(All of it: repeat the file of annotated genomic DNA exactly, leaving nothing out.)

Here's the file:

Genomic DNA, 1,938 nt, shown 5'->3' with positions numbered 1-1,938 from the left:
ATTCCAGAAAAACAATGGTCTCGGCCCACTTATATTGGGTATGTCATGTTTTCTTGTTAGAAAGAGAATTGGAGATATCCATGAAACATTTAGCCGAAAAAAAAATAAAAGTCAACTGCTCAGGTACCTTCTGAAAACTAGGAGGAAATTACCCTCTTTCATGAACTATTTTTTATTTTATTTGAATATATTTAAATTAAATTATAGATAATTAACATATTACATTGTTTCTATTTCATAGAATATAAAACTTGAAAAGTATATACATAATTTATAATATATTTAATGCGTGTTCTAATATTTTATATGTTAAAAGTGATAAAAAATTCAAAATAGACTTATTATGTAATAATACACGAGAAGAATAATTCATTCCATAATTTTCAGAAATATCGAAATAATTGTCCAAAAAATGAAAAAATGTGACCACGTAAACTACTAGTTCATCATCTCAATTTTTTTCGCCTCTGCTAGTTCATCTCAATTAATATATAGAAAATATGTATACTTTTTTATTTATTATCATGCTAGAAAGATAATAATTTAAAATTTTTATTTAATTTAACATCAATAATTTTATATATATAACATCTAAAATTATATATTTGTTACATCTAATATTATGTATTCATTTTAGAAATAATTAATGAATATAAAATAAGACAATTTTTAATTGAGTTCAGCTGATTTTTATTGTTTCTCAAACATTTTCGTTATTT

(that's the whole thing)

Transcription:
Genomic DNA, 1,938 nt, shown 5'->3' with positions numbered 1-1,938 from the left:
ATTCCAGAAAAACAATGGTCTCGGCCCACTTATATTGGGTATGTCATGTTTTCTTGTTAGAAAGAGAATTGGAGATATCCATGAAACATTTAGCCGAAAAAAAAATAAAAGTCAACTGCTCAGGTACCTTCTGAAAACTAGGAGGAAATTACCCTCTTTCATGAACTATTTTTTATTTTATTTGAATATATTTAAATTAAATTATAGATAATTAACATATTACATTGTTTCTATTTCATAGAATATAAAACTTGAAAAGTATATACATAATTTATAATATATTTAATGCGTGTTCTAATATTTTATATGTTAAAAGTGATAAAAAATTCAAAATAGACTTATTATGTAATAATACACGAGAAGAATAATTCATTCCATAATTTTCAGAAATATCGAAATAATTGTCCAAAAAATGAAAAAATGTGACCACGTAAACTACTAGTTCATCATCTCAATTTTTTTCGCCTCTGCTAGTTCATCTCAATTAATATATAGAAAATATGTATACTTTTTTATTTATTATCATGCTAGAAAGATAATAATTTAAAATTTTTATTTAATTTAACATCAATAATTTTATATATATAACATCTAAAATTATATATTTGTTACATCTAATATTATGTATTCATTTTAGAAATAATTAATGAATATAAAATAAGACAATTTTTAATTGAGTTCAGCTGATTTTTATTGTTTCTCAAACATTTTCGTTATTT